# Contributions to the Data on Theoretical Metallurgy: [Part] 11. Entropies of Inorganic Substances: Revision (1948) of Data and Methods of Calculation Page: 16

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16 CONTRIBUTIONS TO DATA ON THEORETICAL METALLURGY

At 298.160 K. and 1 atmosphere pressure, and with I in c. g. s. units,

this last equation reduces to

2098.16=3/2 R In M+R In I+S+Se+215.019. (41)

Equations (40) and (41) are valid for diatomic gases composed of un-

like atoms and also for gases composed of unsymmetrical, linear,

polyatomic molecules. For diatomic gases composed of like atoms

and gases composed of symmetrical, linear, polyatomic molecules

equations (40) and (41) must be reduced by R In 2, as shown by

Tetrode (481). The more general expressions are

S= 3/2 R In M+5/2 R In T+R In V+R In I- R In o-+S+S'+166.625, (42)

and

S29816= 3/2 R In M+R In I - R In a +S'+S'+215.019, (43)

in which a, called the symmetry number, has the values 2 or 1, depend-

ing on whether the diatomic molecules or linear, polyatomic molecules

are symmetric or unsymmetric.

The expression analogous to equation (39), but for gases composed of

rigid, nonlinear, polyatomic molecules, is

Sr= 3/2 R In (111213)1/3 T+So, (44)

in which I, 12, and 13 are the principal moments of inertia, T is the

absolute temperature, and So is a constant having the value

83/2 r7/2k3/2e3/2

R In h3 =267.686. Substituting equations (18) and (44) in

equation (38), and introducing the term -R In a as before, leads to

S= 3/2 R In M+3 R In T+R In V+1/2 R In 111213- R In a + S+S+ 256.613.

(45)

Also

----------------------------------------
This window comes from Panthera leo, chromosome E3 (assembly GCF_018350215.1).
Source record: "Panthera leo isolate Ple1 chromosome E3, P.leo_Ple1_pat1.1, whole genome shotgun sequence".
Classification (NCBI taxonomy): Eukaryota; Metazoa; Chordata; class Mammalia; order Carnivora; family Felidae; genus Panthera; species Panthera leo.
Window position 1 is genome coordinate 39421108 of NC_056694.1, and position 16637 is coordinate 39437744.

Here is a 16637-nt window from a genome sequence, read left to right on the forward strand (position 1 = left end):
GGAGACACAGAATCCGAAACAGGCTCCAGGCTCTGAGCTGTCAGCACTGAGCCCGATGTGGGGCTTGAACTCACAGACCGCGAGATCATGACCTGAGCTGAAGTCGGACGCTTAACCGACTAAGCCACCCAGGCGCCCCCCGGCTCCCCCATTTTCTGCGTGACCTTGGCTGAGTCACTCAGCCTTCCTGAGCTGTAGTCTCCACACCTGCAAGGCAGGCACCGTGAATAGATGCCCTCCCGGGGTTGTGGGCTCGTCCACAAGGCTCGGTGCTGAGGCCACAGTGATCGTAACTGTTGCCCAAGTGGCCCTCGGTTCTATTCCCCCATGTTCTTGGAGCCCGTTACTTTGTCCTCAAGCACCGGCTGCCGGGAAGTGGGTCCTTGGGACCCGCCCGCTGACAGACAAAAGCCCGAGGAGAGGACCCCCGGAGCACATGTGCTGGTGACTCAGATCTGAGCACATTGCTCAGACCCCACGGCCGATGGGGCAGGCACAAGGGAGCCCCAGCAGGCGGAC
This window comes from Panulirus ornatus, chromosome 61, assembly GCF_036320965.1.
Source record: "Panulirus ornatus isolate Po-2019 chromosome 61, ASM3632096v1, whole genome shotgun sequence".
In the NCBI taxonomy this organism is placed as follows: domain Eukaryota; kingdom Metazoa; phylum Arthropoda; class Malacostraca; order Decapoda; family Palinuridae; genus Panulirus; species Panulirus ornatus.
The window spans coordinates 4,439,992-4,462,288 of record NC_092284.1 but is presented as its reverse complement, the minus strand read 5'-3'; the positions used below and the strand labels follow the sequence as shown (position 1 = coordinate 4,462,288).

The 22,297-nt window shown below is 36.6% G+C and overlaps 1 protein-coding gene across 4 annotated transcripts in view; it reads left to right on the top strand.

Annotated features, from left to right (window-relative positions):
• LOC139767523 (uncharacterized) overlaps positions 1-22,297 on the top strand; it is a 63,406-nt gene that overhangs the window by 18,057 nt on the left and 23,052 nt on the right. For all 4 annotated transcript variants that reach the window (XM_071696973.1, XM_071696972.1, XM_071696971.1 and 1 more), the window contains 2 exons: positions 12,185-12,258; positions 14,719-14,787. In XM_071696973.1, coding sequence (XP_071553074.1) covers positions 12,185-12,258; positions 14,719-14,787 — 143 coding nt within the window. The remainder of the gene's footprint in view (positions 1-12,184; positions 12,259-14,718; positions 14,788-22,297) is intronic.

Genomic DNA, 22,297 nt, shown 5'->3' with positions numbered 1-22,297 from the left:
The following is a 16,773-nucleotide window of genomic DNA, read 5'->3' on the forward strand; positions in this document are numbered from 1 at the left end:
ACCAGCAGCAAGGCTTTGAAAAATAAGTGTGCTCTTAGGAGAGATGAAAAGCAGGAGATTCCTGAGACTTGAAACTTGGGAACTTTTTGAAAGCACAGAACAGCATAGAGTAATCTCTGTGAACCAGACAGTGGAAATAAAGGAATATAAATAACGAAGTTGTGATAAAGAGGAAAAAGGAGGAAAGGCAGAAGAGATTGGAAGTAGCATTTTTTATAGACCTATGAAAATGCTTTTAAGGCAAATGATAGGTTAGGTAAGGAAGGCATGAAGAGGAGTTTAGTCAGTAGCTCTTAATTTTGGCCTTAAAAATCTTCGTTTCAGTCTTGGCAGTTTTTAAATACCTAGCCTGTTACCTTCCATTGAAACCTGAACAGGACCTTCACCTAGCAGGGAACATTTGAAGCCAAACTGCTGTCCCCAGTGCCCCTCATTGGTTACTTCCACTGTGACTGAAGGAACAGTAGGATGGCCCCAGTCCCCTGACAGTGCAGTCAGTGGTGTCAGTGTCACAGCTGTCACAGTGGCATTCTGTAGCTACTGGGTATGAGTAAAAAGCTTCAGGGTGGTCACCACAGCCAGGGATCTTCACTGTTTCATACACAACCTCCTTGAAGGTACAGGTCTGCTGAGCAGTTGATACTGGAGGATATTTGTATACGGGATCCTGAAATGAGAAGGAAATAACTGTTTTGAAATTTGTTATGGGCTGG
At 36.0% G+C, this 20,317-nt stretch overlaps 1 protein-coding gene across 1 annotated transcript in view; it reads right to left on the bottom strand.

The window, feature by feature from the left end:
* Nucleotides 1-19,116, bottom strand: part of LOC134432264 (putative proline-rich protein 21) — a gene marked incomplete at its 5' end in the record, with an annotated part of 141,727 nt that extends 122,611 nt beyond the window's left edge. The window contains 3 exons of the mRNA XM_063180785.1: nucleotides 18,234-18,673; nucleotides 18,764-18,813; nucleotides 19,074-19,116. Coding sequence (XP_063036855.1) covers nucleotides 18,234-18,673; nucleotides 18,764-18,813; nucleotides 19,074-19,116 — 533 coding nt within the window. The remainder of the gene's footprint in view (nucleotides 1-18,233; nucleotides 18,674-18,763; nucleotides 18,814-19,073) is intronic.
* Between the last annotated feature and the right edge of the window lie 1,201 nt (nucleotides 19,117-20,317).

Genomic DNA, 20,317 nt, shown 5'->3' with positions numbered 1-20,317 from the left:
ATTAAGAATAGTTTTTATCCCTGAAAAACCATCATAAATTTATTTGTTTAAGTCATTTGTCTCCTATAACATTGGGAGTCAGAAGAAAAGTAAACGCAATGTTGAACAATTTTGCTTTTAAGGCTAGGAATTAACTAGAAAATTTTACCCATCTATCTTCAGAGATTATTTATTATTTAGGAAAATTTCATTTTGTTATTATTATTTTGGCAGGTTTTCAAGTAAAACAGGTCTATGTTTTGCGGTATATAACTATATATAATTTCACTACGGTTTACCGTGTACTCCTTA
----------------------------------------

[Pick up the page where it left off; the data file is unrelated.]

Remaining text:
S298.16= 3/2 R In M+ 1/2 R In 11213-R In a+S,+S,+310.668 (46)

for 1 atmosphere pressure. The symmetry number, a, is to be con-

sidered as the number of permutations of the atoms that can be ob-

tained solely by rotations of the molecule in such ways as to leave its

appearance unchanged. If all the atoms in a molecule are different

a= 1. For diatomic molecules composed of like atoms, or symmetrical,

linear, polyatomic molecules such as O= C = O and N- C- C N, a=2.

Pyramidal molecules such as NH3 have a=3, but if the atoms are all

in the same plane, as for BC13, then a= 6. Tetrahedral molecules like

CH4 have a= 12 but CH3C1 has a=3. Molecules like SF6, in which

the S atom is at the center and the F atoms at the midfaces of a cube,

have a - 24.

In computing S' it is assumed that the vibrations are purely har-

monic, in which case equation (15) may be taken as the specific heat

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Kelley, K. K. Contributions to the Data on Theoretical Metallurgy: [Part] 11. Entropies of Inorganic Substances: Revision (1948) of Data and Methods of Calculation, report, 1950; Washington D.C.. (https://digital.library.unt.edu/ark:/67531/metadc12637/m1/20/: accessed April 20, 2019), University of North Texas Libraries, Digital Library, https://digital.library.unt.edu; crediting UNT Libraries Government Documents Department.